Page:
what you say? ///

The more you praise and celebrate your life, the more there is in life to celebrate.

All you need in this life is ignorance and confidence; then success is sure.
1887, Mark Twain

And I’m thankful for that, Rose. I’m thankful. You must do me this honor. Promise me you’ll survive. That you won’t give up, no matter what happens, no matter how hopeless. Promise me now, Rose, and never let go of that promise.
1997, Titanic

Just keep swimming.
2003, Finding Nemo

Let us speak no more of faith in man, but bind him down from mischief by the chains of cryptography.
2013, Edward Snowden, from No Place to Hide

We hold these truths to be self-evident, that all men are created equal, that they are endowed by their Creator with certain inalienable rights, that among these are life, liberty and the pursuit of happiness.” That is the true genius of America — a faith in simple dreams, an insistence on small miracles.
Barack Obama,
President of the United States, 2004

Insanity, in many instances, is forming correct conclusions from fancied or erroneous premises; so with the anti-slavery fanatics … They were attempting to make things equal which the Creator had made unequal.
Alexander Stephens,
Confederate Vice-President, 1861

When we die, our bodies become the grass, and the antelope eat the grass. And so we are all connected in the great Circle of Life.
1994, The Lion King

All in the game yo, all in the game.
2002, The Wire

The idea that a congressman would be tainted by accepting money from private industry or private sources is essentially a socialist argument.
1989, Newt Gringrich

The police protected you and there were courts of law. So you didn’t need a friend like me. Now you come and say “Don Corleone, give me justice.” But you don’t ask with respect. You don’t offer friendship. You don’t even think to call me “Godfather.” You come into my house on the day my daughter is to be married and you ask me to do murder – for money.
1972, The Godfather

There is a bear in the woods. For some people, the bear is easy to see. Others don’t see it at all. Some people say the bear is tame. Others say it’s vicious and dangerous. Since no one can really be sure who’s right, isn’t it smart to be as strong as the bear? If there is a bear.
1984, Ronald Reagan Campaign ad

You think you’ve got deep feelings? Read Napoleon’s love letters to Josephine. It’ll make you think that love is a form of insanity. Or read Virginia Woolf’s last letter to her husband before she loaded her coat up with stones and drowned herself in a river. I don’t really do any light reading, just deep, deep stuff. I’m not a light kind of guy.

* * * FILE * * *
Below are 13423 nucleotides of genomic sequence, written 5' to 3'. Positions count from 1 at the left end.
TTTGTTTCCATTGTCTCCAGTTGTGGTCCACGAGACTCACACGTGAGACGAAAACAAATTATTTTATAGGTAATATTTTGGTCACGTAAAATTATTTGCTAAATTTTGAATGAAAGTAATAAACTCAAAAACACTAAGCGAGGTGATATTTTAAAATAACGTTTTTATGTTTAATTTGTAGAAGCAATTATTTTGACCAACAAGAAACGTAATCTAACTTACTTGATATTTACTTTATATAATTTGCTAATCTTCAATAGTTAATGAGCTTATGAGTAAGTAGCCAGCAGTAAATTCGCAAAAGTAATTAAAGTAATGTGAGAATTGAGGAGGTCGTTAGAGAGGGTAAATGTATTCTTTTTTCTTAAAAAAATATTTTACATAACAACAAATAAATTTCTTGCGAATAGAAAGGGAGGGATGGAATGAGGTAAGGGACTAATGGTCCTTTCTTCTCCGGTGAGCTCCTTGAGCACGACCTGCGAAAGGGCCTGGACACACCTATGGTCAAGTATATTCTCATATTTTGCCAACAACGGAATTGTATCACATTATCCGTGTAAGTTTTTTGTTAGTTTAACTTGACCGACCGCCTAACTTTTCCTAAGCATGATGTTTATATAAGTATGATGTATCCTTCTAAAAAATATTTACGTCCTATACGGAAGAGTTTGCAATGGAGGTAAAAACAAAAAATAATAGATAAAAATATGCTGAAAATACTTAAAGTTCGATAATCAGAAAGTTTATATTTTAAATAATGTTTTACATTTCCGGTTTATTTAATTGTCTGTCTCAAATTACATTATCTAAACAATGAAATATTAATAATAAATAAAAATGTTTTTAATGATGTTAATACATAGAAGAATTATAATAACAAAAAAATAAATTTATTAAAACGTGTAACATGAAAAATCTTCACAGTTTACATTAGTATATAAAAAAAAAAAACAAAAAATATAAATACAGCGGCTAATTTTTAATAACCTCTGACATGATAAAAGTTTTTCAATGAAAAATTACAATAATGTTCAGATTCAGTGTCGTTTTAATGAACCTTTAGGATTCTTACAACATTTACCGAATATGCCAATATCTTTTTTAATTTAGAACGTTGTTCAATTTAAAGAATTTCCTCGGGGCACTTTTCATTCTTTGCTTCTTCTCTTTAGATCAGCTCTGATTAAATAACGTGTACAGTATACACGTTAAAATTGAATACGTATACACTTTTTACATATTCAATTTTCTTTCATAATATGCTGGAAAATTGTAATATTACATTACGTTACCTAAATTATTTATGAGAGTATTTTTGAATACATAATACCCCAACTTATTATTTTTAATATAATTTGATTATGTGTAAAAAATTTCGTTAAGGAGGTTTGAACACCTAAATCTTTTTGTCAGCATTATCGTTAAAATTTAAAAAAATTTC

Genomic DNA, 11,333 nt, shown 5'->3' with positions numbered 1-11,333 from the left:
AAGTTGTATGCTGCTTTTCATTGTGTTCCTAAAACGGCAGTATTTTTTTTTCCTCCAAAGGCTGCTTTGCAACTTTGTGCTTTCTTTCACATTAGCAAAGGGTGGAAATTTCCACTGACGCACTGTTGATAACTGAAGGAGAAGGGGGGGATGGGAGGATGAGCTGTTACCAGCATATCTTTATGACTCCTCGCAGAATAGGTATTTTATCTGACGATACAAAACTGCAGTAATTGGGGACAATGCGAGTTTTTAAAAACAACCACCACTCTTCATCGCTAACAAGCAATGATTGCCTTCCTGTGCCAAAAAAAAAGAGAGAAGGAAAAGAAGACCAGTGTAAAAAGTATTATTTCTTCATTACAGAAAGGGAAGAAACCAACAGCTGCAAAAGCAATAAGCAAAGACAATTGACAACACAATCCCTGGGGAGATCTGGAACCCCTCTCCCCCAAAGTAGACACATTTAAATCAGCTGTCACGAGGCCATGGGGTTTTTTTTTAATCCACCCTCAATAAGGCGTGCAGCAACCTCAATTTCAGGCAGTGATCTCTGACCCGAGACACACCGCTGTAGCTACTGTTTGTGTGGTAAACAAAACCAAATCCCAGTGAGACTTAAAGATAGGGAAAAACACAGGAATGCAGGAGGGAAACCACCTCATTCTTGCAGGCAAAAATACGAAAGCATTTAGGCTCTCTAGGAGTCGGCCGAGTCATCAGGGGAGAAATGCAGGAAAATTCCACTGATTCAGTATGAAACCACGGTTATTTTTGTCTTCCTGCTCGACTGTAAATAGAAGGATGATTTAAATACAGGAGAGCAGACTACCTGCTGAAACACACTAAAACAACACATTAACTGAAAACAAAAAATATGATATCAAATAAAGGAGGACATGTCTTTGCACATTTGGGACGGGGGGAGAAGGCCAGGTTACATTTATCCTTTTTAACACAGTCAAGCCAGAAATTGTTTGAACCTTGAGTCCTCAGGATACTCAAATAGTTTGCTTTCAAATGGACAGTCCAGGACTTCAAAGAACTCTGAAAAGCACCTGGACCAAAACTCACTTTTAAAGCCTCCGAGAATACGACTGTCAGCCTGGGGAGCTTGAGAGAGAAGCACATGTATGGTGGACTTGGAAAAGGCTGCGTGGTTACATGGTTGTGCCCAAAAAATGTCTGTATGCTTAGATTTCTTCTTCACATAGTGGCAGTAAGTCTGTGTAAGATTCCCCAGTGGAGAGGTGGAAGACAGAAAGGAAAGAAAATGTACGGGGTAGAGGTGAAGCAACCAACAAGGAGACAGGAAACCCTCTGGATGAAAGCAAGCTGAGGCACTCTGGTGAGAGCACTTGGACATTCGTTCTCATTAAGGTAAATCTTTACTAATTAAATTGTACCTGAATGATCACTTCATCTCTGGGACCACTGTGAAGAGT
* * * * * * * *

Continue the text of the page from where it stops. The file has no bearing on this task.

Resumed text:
2013, Mike Tyson

The burden of poverty isn’t just that you don’t always have the things you need, it’s the feeling of being embarrassed every day of your life, and you’d do anything to lift that burden.
2010, Jay Z, Decoded

It may be that he who bestows the largest amount of time and money on the needy is doing the most by his mode of life to produce that misery which he strives in vain to relieve.
1854, Thoreau, Walden

Monopoly Echoes | Zero to One ///

Peter Thiel, the noted Silicon Valley investor, recently wrote the now bestselling Zero to One: Notes on Startups, or How to Build the Future.

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Thiel is an advocate for monopolies. “Competition is for losers,” he says. “People always say that capitalism and competition are synonyms. But I think they’re really antonyms.” Peter Thiel argues that monopolies rise as they uniquely solve a problem. There’s truth to that, but to a larger extent monopolies remain because capitalism encourages efficiency, usually entailing scale, raising barriers to entry and making competition unattainable.

What’s funny is that it’s Peter Thiel, libertarian and Rand Paul supporter, who’s advocating for the concentration of power in monopolies. If Paul Krugman made the same argument would libertarians and the business press be equally laudatory?

The difference of course comes to rights and ownership. Paul Krugman wants single-payer health care, a partial monopoly owned by everyone, for everyone, just like our public roadways. Peter Thiel would have monopolies owned and controlled by individuals. He believes that the freedoms of the capitalist are more important than the beliefs and desires of the many citizens. To put it another way, as said by Thiel in 2009, “I no longer believe that freedom and democracy are compatible.

This is an echo years past, of the history of railroads. After the Civil War, we as a nation gave new powers to privately held monopolies. These privately owned corporations used their position to enrich a few and exploit the common citizenry. It was disastrous. The railroads used their freedoms to maim their workers by the thousand and not even pay restitution. Thus, we democratically agreed upon unprecedented federal regulations to reign in corporations. It is these regulations that libertarians find so offensive. They want more freedom to exploit.

Some freedoms are mutually exclusive. I can’t own property and be free from an authority that determines who owns what (even if it’s a public ledger — ie bitcoin). Without agreement on the rules of the road, I wouldn’t be free to drive 80mph. I can’t be free from fear without public prohibitions of food poising, slavery, careless building, murder, negligent manufacturing or any other form of coercion including price gouging. I like being free from fear. I support freedom from want. These are the freedoms of the many. Peter Thiel wants more freedom for the privileged rich. Me, I believe in freedom AND democracy.